His orchestral piece, Cassazione – Cassation, or serenade out-of-doors (the Italian word may come from the German for alley - Ganz) - has the Opus Number Six in his frankly chaotic list of works. It was never published, but as he went so far as to give the piece an opus number at all, intended at one time to revise it – even partly carried out the intention – and did not destroy it, it is clear that he had affection for it. His first title for it was Fantasy For Orchestra – and why he termed it a Cassation is not to be divined from its tone or nature. Opus 6? - It was written swiftly by a 38 yrs-old national hero in the first weeks of 1904, for performance at the concert during which his Violin Concerto was presented to the public.
In the event, the Violin Concerto’s premiere was a humiliation for the sensitive composer, and his anomalous one movement Cassation went largely unnoticed owing to the poor showing that the larger work made. The self-confessed slave of his themes, Sibelius was an inveterate reviser of his work, a creature of learned instinct on the page and therefore, touchy and extreme in his response to audience-opinion, and Cassazione may have been a victim of his panicked reaction to criticism – by association with the bedevilled Violin Concerto, guilty of having misfired.
It is a single-movement piece that may fall roughly into 4 self-contained sections: an impressive slow introduction, a stentorian fanfare; a restless section in which a theme grows out of an agitated background; a slow movement that begins with beautiful flute and clarinet interplay and becomes a grand, Lutheran-style hymn-theme with asides of greater or lesser tension, much use of woodwind and bass and alto pizzicato strings. Having provoked the first violins to unison statement of the hymn, the asides become resigned, even melancholy, dying out on flute and clarinet bird-calls. We are pitched into the last, fast section, one of Sibelius’ self-repeating themes, thick with elaboration and syncopated rhythm; the speed that promises breadth and boisterousness is in fact short-lived – no sooner is it established than it subsides for brass and strings tremolando to hint abruptly at the introductory fanfare and for the piece to end in surprize tragic terseness, a simple pizzicato cadence in the minor, the final word, as in the first and final movements of the First Symphony and slow movement of the Second. A fantasy. A train of thought of incredible imagination that plays within manipulation of intervals and tonal range, Cassation may appear to be a premature attempt at a one-movement Symphony, a Symphonic Fantasy, like Schumann’s Fourth Symphony, but several minutes shorter than any previous model. It is, in fact, a prefiguration of Sibelius’ later symphonic masterpieces in method, a daring play with God-scattered pieces of a mosaic, and more than the sum of its parts, and Oskar Merikanto’s dismissal of it after the premiere as “rather insignificant” is hard to understand. The wish was father to the thought, perhaps: Sibelius’s stature oppressed many if not all of his composer-contemporaries in Finland. In terms of his life-achievement, the great man had barely begun! Uncertainty followedhim into his sixties, however; his first title for the one-movement 7th Symphony, an object-lesson in compressed development, and development by compression, was “Fantasia Sinfonica”.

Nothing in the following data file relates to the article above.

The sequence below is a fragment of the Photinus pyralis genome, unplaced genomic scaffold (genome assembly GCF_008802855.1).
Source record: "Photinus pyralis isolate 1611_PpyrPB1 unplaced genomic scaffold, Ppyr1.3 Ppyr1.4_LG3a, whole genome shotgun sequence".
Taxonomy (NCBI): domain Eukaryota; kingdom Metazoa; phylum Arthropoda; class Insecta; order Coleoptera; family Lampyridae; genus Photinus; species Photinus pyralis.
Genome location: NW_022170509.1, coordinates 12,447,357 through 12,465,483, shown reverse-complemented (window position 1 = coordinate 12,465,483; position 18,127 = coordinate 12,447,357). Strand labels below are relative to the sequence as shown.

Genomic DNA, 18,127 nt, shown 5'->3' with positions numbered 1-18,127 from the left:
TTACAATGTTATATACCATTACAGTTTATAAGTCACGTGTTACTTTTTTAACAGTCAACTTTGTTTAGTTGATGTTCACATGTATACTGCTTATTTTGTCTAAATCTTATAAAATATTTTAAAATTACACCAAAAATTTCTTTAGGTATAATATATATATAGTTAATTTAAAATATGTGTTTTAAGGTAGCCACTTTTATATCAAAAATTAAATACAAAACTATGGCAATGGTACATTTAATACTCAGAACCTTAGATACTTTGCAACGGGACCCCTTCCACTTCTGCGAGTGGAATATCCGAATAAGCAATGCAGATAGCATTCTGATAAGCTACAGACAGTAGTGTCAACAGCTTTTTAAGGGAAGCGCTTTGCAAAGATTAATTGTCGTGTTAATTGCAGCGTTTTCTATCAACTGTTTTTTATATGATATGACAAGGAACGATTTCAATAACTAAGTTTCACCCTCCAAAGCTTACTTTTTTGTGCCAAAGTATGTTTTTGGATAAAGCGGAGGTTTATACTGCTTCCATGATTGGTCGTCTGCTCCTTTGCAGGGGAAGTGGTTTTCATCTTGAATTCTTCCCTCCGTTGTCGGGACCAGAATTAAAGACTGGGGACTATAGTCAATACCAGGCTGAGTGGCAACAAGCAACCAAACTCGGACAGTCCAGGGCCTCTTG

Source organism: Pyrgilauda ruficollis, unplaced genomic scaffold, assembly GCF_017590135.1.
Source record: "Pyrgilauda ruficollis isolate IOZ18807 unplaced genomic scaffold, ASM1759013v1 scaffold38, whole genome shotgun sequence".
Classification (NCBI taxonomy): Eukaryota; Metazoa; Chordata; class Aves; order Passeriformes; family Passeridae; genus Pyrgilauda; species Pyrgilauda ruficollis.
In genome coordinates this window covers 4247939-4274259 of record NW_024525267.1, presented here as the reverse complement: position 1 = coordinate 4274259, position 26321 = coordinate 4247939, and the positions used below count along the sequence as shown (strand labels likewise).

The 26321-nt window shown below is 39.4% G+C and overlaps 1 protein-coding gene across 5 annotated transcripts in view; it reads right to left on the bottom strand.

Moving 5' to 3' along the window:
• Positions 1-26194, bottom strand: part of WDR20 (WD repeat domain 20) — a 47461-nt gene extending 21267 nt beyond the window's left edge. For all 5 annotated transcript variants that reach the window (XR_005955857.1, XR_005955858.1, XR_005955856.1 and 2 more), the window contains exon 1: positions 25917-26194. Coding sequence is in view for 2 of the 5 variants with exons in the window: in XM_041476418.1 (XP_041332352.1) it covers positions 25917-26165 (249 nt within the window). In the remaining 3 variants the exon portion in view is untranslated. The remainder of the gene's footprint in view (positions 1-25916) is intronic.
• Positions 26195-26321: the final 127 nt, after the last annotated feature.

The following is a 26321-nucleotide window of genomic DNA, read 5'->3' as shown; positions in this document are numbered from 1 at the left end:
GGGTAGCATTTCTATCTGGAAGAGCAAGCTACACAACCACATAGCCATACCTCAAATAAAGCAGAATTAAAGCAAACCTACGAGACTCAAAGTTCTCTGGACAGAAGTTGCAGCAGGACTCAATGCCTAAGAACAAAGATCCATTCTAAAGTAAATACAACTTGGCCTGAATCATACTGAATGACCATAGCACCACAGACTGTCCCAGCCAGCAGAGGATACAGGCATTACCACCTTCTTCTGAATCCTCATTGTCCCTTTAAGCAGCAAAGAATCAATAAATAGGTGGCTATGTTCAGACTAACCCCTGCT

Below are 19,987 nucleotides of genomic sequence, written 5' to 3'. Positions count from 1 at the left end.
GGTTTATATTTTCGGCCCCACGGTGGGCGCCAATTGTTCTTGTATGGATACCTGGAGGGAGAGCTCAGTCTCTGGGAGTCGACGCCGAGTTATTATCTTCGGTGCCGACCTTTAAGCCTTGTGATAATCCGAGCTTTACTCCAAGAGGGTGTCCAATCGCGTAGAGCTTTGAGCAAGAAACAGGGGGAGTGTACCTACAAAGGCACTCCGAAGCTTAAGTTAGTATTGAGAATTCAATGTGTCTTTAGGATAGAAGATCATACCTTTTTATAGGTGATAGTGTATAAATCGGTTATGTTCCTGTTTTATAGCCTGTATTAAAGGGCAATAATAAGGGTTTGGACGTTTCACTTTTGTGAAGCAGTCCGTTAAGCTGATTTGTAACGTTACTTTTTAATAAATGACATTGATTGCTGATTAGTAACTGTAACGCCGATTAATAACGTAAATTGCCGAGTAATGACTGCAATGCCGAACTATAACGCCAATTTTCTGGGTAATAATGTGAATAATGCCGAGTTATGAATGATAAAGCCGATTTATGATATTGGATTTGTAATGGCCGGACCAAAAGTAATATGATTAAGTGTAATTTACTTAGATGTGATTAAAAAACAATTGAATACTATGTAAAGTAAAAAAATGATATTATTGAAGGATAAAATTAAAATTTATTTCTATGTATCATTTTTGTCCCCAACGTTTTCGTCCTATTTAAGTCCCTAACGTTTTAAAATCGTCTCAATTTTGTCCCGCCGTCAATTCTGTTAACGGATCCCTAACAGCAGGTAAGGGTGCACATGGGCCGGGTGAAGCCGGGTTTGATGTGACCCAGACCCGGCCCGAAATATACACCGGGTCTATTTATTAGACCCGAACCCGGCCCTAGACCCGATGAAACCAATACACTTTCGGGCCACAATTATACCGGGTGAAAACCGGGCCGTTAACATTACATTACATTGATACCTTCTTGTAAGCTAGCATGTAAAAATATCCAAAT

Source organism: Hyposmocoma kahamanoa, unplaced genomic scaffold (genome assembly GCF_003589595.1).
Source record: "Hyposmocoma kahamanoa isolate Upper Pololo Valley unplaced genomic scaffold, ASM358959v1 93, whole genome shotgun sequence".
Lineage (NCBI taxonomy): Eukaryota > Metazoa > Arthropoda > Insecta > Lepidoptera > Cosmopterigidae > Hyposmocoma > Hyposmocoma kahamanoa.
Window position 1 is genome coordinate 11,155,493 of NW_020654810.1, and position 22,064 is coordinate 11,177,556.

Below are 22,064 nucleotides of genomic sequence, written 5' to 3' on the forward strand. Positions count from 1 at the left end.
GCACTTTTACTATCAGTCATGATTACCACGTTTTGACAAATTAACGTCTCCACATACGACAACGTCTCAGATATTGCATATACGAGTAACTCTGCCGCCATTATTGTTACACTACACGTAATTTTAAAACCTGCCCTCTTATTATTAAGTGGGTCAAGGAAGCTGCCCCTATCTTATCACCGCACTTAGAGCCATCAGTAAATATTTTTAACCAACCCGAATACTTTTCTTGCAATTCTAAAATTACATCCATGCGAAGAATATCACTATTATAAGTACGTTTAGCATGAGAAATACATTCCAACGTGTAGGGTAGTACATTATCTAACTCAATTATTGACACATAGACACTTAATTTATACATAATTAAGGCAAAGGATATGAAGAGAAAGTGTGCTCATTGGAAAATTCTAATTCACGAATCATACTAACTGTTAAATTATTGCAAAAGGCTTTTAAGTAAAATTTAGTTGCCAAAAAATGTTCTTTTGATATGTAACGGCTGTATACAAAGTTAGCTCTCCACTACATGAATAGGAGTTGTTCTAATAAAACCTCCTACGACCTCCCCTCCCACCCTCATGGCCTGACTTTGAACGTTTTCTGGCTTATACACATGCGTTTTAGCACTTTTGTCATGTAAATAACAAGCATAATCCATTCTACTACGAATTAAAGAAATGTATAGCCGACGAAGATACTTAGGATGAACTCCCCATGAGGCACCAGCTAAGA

Of the middle-period Fantasy or Cassazione’s in places first-rate material, only the hymn-like tune was utilized elsewhere in Sibelius’ output: it turns up as the last number, Epilogue, in his music for a Copenhagen production of The Tempest – where Prospero calls for his release from the bare island.
This was Classical Break, and I’m Rupert Kirkham. Today’s programme was written and researched by Mike Burrows. We hope you enjoyed it and will tune in again soon. Goodbye!
Track 5: Cassazione, Op 6, Sibelius
Play out: Dance of The Nymphs, Sibelius